Rule of 6 hen party ideas that will give the bride a send-off to remember despite the state of the world

Just because you’re throwing a micro hen doesn’t mean it needs to be lame. In fact, it’ll be way more intimate and you won’t have to put up with annoying cousin Jane’s moaning about the budget or clean vomit off your mate’s wild Uni pals’ hair. Phew.

Literally WTF is happening in the world right now? Just when we thought we were coming out on the other side of months of lockdown and depressing news, it seems that we’re going to have to learn to live with Coronavirus.

As well as cancelled holidays, honeymoons and weddings, the current ‘rule of 6’ has thrown epic hen dos into disarray. But wait! That doesn’t mean you can’t still give your pal the best weekend of her life.

As a maid of honour tasked with replacing a 17-person strong hen with a smaller affair for just five of us, I’ve trawled the internet for plenty of ideas so I thought I’d impart my wisdom in case you’re in the same predicament. You’re welcome.

Set a theme

To really kick things off in style, why not set a theme or dress code? If you had already gone to the effort of planning a big pre-wedding weekend, there is no reason why you can’t bring many of the same elements to your smaller bash. If you’re having to pull a theme together quickly, choose something that everyone will already have in their wardrobes – it could be the bride’s favourite colour, something sparkly or a black tie dinner vibe.

You could plump for a PJ party theme on night one and then a black tie or glitter theme on the second evening, which will give the event more of a vibe.

With just her nearest and dearest attending, you can make everything extra personal. Make little gift sets for every attendee with personalised gifts inside, or buy matching PJs or T-shirts to unify the theme. Decorate Prosecco glasses with glitter and write each attendees name on and fill them with little gifts to add that special touch. I also love the idea of getting every absent guest to submit their favourite recipe and turning it into a recipe book for the bride.

The games can go on!

Just because you don’t have a full house doesn’t mean you have to bin the games. You can, of course, still play Mr and Mrs, as well as ‘Guess Which Body Part Is The Groom’s’ (basically get photos of various male body parts and the bride has to guess which is her husband-to-be’s). You can also involve the absent guests by getting each hen to film a message and their favourite memory with the bride. Another great game is asking each missing attendee to submit a funny story about themselves (e.g. I snogged Jack from Love Island etc etc) and the bride has to guess which fact belongs to each pal.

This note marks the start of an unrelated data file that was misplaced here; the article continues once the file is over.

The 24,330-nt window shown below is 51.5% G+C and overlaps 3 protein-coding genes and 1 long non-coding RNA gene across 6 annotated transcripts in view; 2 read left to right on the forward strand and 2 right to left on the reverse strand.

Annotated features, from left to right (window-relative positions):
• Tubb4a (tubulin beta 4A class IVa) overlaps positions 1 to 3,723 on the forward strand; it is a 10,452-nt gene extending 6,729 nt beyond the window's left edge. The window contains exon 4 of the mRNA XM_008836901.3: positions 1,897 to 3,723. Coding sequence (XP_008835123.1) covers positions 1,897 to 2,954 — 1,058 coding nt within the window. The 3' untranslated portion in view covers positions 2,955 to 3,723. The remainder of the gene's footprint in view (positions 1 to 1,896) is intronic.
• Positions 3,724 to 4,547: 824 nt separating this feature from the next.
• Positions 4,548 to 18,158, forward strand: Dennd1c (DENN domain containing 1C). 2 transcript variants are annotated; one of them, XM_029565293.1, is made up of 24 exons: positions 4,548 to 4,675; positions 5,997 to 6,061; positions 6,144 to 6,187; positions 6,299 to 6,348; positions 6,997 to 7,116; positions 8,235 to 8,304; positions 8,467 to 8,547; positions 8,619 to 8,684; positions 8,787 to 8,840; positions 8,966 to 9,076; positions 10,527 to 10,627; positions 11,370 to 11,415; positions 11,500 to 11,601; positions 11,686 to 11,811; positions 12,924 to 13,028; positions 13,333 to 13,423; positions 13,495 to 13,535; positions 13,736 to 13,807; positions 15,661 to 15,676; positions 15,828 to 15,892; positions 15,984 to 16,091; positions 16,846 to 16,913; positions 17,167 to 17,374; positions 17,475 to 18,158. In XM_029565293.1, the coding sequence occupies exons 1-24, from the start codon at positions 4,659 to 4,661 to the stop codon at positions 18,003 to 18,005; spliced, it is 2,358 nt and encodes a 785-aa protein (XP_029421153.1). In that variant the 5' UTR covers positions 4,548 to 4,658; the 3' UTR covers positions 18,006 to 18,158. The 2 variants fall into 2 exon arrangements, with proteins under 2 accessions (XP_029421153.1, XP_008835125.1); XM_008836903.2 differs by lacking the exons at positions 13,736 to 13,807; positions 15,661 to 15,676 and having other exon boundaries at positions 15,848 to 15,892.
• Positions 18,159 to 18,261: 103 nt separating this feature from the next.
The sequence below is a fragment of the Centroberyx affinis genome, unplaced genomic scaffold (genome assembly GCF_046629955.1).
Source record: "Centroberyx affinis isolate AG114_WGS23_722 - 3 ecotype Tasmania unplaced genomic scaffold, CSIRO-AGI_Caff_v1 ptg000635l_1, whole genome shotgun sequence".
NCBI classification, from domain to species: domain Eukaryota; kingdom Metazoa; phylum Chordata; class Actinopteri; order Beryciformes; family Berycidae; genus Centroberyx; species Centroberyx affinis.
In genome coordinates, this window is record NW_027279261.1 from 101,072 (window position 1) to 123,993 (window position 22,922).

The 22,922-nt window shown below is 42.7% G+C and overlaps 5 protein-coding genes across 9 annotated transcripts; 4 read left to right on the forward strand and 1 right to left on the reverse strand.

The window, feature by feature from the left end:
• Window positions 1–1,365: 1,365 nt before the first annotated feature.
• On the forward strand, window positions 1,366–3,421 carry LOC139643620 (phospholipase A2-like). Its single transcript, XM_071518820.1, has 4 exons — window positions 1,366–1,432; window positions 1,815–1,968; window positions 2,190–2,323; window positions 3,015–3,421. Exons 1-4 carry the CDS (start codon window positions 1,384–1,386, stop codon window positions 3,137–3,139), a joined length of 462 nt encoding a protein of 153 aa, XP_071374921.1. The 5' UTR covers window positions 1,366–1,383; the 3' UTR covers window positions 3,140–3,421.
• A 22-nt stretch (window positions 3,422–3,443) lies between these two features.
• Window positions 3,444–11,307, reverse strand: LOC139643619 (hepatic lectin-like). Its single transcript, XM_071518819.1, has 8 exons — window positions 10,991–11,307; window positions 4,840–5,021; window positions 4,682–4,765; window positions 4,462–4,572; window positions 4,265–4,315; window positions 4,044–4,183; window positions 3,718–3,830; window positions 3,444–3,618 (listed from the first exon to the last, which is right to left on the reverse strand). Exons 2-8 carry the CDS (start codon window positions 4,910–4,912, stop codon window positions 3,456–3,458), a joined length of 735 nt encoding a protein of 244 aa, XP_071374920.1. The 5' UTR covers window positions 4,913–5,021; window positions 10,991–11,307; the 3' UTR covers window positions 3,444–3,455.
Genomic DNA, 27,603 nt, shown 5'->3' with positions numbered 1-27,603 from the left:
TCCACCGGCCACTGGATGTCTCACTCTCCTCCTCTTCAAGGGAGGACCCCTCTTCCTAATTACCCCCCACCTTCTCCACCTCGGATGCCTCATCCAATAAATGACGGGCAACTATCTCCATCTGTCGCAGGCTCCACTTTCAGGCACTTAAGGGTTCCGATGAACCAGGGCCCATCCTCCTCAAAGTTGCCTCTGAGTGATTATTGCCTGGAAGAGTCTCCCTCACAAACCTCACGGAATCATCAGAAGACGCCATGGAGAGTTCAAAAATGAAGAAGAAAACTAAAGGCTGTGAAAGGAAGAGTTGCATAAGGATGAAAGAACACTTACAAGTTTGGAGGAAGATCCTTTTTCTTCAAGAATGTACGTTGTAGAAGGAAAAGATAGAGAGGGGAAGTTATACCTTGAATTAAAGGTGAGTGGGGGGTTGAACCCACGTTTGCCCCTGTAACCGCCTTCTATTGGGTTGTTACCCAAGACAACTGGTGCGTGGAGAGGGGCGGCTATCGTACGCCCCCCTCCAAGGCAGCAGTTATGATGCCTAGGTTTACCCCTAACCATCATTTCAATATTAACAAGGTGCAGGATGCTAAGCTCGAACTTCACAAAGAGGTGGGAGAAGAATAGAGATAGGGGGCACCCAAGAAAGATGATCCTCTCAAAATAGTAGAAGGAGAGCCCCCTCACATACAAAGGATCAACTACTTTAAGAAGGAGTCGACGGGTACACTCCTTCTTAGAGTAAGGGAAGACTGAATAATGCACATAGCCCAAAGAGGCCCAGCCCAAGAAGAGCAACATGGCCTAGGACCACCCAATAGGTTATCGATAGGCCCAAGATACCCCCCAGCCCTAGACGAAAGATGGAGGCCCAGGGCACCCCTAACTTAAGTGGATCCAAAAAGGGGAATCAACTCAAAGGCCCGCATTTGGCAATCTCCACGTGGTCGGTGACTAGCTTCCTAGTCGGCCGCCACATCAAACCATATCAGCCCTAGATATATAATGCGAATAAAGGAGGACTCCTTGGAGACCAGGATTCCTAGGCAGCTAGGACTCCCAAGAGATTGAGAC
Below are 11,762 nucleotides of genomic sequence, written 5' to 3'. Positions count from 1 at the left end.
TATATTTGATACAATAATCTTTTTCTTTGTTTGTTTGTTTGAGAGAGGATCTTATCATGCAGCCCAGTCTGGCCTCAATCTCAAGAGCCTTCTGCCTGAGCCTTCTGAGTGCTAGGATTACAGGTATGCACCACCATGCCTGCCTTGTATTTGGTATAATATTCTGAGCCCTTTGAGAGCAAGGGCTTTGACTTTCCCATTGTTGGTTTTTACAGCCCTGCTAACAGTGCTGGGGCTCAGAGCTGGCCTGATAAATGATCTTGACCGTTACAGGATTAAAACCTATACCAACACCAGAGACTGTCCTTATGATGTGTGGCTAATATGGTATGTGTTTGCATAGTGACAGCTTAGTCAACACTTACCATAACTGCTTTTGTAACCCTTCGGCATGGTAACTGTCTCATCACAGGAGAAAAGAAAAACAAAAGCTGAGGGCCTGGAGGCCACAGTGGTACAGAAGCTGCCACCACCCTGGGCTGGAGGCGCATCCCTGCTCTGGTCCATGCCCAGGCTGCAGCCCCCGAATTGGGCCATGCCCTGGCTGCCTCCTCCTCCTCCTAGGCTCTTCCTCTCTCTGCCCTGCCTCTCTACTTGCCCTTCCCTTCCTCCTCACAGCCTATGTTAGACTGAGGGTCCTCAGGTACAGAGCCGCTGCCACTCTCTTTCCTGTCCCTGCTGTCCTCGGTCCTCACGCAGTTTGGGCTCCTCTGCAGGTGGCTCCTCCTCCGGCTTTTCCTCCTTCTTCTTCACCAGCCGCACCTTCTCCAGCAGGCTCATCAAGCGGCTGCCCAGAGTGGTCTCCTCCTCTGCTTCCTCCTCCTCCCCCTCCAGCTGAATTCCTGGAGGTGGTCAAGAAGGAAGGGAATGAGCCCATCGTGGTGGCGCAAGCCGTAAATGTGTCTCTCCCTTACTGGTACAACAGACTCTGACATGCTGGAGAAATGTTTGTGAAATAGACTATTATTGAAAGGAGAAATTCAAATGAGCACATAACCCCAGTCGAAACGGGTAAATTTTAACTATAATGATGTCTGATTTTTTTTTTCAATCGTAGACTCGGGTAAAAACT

Make it a cosy gals’ night in

If you don’t think it’s worth heading to a restaurant under the new rules, why not get everyone face-masking? You could create a cosy indoor cinema vibe with a projector and popcorn, as well as a DIY Scandi style hot chocolate station, watch a film together and order a takeaway.

Throw an afternoon tea

If you want to save money and stay indoors (eugh, winter), you can create a super chic at-home afternoon tea situation. Everyone could even dress up in their fineries and indulge.

Host a blind wine tasting

A great activity for a small number is a blind wine tasting. Wrap up a few pricier bottles and a few cheap bottles (hello, Aldi), in aluminium foil and let your guests guess which is which, all whilst giving them a mini rundown on the tasting notes.

Rave the night away (indoors)

Just because pubs and bars close at 10pm doesn’t mean you can’t carry on the party inside. Why not hire a silent disco kit and rave the night away in the lounge? The bonus being you can swap your minidress and heels for PJs and slippers. Win.

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